American Culture

Mitt Romney: The rich boy

Begin with an individual and you find that you have created a type; begin with a type and you find that you have created-nothing. That is because we are all queer fish, queerer behind our faces and voices than we want anyone to know and than we know ourselves. – F. Scott Fitzgerald, The Rich Boy

Some find comfort in reading history; others find comfort in reading philosophy; I find comfort in reading what used to be called classic literature. It is to such literature that I turn at times of stress or sadness or confusion. It is to literature that I turn again and again for answers to questions about human behavior. So it is at this time.

Like many of you, I have found the election of 2012 perhaps the most troubling in my life as an American citizen. And so, as I have done in the past when confronted with what is called, in the “Chinese” curse, “interesting times,” as this election season has worn on relentlessly and cheerlessly, I have turned to literature for solace.

The major party candidates in this race both have failings, though my personal opinion is that Obama’s failings are fairly obvious (though I would be loath to choose between whether those failings come more from a Hamlet-like flaw of indecision – or merely from “Peter-ean” tragi-comic ineptitude). Suffice to say, whichever of these might be the source of the discomfit the President gives me, it is enough to give me pause as I prepare to vote.

Mitt Romney intrigues me more, though – at least from a literary standpoint. Until today, I wasn’t sure where in literature I might find his equivalent. I mean – who IS Mitt Romney? (In the literary sense, that is.)

At first I assumed, wrongly, I see now, that Romney might simply represent another tragic hero from Shakespeare – Macbeth – he of overweening ambition. Romney has, after all, shown time and again that he’s been willing to do pretty much anything to win first, the Republican nomination, and now, the general election.

It’s a nice meme, a comfortable meme, a reassuring meme. But it doesn’t comfort or reassure me. It seems to me to apply equally as well to any Republican – candidate or voter – as to Mitt Romney. Romney’s grasping is merely emblematic of his whole damned tribe.

I also thought about Twain. Mitt as Tom Sawyer seemed possible – he plays fast and loose with the truth and he certainly is willing to use other people to make his own life easier. But ultimately Tom has a conscience – and I’ve seen little in Romney to suggest he does.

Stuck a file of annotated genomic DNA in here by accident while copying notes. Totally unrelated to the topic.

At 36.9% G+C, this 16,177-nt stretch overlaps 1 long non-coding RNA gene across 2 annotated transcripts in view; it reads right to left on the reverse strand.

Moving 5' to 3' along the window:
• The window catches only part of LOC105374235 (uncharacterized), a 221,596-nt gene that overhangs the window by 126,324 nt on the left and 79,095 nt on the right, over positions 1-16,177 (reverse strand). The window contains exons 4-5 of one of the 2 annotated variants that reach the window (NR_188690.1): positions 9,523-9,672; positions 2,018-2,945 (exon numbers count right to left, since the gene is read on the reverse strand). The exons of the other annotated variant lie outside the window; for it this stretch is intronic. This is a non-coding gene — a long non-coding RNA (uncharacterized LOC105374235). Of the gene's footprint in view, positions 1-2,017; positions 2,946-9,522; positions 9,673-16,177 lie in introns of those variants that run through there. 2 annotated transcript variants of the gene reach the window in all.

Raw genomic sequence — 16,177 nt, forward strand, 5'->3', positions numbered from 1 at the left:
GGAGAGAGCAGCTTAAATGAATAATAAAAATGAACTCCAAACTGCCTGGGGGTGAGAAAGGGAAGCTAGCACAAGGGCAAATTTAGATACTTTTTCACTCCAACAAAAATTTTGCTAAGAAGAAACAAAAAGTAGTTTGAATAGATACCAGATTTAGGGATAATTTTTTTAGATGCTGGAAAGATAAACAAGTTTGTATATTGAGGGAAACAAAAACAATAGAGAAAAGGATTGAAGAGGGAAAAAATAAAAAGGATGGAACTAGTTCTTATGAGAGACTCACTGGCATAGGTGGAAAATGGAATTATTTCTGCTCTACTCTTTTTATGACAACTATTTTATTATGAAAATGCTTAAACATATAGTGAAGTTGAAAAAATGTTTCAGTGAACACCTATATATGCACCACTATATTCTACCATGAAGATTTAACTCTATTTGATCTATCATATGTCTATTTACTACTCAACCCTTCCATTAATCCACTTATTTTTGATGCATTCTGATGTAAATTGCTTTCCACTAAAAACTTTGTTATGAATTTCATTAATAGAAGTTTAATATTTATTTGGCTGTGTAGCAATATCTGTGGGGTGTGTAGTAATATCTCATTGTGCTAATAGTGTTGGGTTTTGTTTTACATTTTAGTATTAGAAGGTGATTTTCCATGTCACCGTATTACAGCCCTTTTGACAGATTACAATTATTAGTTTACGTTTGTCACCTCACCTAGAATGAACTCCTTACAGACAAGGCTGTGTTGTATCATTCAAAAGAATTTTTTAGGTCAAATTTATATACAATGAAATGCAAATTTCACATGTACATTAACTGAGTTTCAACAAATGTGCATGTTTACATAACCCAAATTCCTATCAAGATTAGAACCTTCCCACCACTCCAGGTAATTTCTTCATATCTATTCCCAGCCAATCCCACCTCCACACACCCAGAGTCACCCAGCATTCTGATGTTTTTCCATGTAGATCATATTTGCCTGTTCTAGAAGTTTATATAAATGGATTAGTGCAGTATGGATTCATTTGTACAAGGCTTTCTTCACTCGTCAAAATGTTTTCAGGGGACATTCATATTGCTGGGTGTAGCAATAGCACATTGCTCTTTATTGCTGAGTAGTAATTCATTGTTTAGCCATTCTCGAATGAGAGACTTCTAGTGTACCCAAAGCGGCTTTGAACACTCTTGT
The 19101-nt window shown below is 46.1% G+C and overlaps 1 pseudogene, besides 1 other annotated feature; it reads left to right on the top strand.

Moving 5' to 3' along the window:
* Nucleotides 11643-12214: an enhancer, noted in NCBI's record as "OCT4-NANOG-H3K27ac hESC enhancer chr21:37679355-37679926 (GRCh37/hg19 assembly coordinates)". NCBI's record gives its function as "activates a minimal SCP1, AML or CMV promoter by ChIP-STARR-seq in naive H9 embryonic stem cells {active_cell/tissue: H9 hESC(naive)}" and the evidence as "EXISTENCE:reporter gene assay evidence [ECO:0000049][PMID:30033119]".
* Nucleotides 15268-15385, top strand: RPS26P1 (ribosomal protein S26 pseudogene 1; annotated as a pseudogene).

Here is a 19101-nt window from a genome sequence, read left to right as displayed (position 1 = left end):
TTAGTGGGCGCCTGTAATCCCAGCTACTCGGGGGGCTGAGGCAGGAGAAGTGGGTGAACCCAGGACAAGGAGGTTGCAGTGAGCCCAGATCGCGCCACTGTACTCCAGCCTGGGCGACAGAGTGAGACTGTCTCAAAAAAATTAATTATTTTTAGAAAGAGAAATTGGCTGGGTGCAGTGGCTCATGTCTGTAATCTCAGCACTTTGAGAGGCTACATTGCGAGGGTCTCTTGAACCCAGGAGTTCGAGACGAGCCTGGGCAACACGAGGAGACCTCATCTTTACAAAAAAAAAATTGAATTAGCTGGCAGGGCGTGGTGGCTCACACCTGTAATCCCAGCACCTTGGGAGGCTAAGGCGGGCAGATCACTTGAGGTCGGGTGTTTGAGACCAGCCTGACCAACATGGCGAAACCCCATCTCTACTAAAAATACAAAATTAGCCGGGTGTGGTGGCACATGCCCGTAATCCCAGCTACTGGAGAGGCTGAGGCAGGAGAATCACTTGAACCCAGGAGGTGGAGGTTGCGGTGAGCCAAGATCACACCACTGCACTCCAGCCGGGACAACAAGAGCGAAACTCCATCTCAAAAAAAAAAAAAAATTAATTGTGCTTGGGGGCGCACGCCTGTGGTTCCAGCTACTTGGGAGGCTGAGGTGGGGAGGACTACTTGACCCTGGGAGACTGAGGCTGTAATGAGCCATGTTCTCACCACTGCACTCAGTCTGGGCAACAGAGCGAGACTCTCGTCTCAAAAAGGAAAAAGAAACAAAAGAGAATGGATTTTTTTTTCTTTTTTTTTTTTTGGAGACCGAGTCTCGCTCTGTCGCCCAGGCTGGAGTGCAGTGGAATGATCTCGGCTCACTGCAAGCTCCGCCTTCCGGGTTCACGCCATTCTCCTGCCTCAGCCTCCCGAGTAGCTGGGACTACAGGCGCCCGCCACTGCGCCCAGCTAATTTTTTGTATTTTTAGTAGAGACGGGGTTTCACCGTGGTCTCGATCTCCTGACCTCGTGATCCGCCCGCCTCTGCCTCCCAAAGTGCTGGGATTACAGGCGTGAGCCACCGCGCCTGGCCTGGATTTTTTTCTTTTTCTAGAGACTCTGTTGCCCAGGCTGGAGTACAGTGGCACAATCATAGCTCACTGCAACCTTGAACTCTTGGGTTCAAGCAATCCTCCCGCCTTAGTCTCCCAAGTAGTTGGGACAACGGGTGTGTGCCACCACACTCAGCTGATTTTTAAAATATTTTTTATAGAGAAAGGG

But there’s another tribe Romney belongs to – one that means far more to him than any yowling racists or sneering religious self-righteousness demagogues he might on occasion express kinship to.

To express it in Carvillian terms, it’s the rich, stupid.

**********

It’s a shame about F. Scott Fitzgerald. Very few of us have read anything other than The Great Gatsby – which is unfortunate, because no one chronicles the foibles and fecklessness of the rich as well as he. In a time when the rich seem poised to overwhelm our democracy, his voice should, perhaps, be one we carefully listen to. Consider this description of Anson Hunter, The “rich boy” of the title of what may be the finest “long short story” in American literature:

Let me tell you about the very rich. They are different from you and me. They possess and enjoy early, and it does something to them, makes them soft where we are hard, and cynical where we are trustful, in a way that, unless you were born rich, it is very difficult to understand. They think, deep in their hearts, that they are better than we are because we had to discover the compensations and refuges of life for ourselves. Even when they enter deep into our world or sink below us, they still think that they are better than we are. They are different.

I realized, re-reading this story on a whim this morning, that this description applies to Mitt Romney nearly perfectly. What has made him both an appealing and an appalling figure in American politics is that which makes the rich different from us. He expects us to accept him as a leader because he thinks he’s better than we are. It’s that simple – and that scary.

Before I say more about this, let me digress to address a question that has probably leaped to mind: how about all those other rich boys who have been POTUS?

Well, let’s look at the last 100 years or so – we’ve had the Roosevelt cousins, JFK, and the Bushes pere et fils.